Chapter 19. Role of Glassy Interfaces in High Temperature Crack Growth in Sic Fiber Reinforced Alumina

  1. John B. Wachtman Jr.
  1. S. V. Nair1,
  2. K. Jakus1 and
  3. C. Ostertag2

Published Online: 28 MAR 2008

DOI: 10.1002/9780470310496.ch19

Proceedings of the 12th Annual Conference on Composites and Advanced Ceramic Materials, Part 1 of 2: Ceramic Engineering and Science Proceedings, Volume 9, Issue 7/8

Proceedings of the 12th Annual Conference on Composites and Advanced Ceramic Materials, Part 1 of 2: Ceramic Engineering and Science Proceedings, Volume 9, Issue 7/8

How to Cite

Nair, S. V., Jakus, K. and Ostertag, C. (1988) Role of Glassy Interfaces in High Temperature Crack Growth in Sic Fiber Reinforced Alumina, in Proceedings of the 12th Annual Conference on Composites and Advanced Ceramic Materials, Part 1 of 2: Ceramic Engineering and Science Proceedings, Volume 9, Issue 7/8 (ed J. B. Wachtman), John Wiley & Sons, Inc., Hoboken, NJ, USA. doi: 10.1002/9780470310496.ch19

Author Information

  1. 1

    Department of Mechanical Engineering University of Massachusetts Amherst, MA 01003

  2. 2

    National Bureau of Standards Gaithersburg, MD

Publication History

  1. Published Online: 28 MAR 2008
  2. Published Print: 1 JAN 1988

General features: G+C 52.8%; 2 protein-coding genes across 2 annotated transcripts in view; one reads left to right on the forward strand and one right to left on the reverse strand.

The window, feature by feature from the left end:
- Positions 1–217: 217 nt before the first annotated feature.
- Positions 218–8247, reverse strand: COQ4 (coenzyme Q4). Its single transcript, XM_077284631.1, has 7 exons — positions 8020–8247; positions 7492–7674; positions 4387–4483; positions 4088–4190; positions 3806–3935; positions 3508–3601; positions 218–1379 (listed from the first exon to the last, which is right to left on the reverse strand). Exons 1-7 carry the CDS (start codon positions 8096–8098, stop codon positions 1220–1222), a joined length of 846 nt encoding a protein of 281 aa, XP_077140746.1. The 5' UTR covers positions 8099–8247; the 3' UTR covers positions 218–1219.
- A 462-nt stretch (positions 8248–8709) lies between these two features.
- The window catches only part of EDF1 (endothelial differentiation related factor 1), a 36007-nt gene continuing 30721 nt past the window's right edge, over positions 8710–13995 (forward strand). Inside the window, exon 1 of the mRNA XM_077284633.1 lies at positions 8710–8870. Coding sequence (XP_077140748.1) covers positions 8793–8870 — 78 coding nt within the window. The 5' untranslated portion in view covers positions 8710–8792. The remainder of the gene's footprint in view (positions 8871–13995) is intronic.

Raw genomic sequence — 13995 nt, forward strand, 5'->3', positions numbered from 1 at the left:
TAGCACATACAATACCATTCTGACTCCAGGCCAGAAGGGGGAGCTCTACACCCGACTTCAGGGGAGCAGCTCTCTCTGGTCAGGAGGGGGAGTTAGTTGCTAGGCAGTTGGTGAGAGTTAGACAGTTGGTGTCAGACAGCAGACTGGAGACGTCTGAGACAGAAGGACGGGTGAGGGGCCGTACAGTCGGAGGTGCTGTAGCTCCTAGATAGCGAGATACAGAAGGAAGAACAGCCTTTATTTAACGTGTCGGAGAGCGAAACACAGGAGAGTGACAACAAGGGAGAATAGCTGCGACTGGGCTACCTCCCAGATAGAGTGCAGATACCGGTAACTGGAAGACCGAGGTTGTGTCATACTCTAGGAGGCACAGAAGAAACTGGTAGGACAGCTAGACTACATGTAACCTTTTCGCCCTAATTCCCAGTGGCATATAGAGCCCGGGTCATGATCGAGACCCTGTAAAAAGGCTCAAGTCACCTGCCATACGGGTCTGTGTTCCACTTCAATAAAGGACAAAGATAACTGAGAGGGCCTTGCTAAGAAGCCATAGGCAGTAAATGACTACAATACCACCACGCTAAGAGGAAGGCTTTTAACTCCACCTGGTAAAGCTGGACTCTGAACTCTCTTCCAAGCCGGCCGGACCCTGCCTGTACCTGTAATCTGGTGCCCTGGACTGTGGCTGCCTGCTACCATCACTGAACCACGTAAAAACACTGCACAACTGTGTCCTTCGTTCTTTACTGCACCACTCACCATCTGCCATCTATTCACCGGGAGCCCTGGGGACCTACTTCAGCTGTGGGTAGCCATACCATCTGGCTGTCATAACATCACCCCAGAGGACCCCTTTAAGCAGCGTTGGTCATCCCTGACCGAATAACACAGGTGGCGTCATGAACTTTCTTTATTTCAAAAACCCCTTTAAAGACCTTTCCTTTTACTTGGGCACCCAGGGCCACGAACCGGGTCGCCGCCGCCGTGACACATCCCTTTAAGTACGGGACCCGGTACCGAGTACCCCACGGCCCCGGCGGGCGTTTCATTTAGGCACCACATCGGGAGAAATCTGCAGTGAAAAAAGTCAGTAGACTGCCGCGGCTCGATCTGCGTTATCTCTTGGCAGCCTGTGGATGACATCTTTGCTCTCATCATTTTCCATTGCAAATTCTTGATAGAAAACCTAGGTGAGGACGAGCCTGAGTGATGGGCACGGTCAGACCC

ISBN Information

Print ISBN: 9780470374801

Online ISBN: 9780470310496

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Keywords:

  • polymethyl;
  • conventional;
  • diameter;
  • concentration;
  • plasticizer

Summary

Glassy alumina reinforced with continuous Sic fibers and pure alumina reinforced with Sic fiber, with and without a coating of a borosilicate glass, were studied in this investigation. Constant displacement rate and constant load tests were conducted at approximately 1000°C. These tests were interrupted at various times to examine crack morphology changes with temperature and time dependent effects on fiber bridging of cracks. Cracks were found to open in a time dependent fashion by fiber pullout prior to eventual failure. This behavior was modeled by a time dependent interfacial slip caused by a glassy layer at the fiber/matrix interface.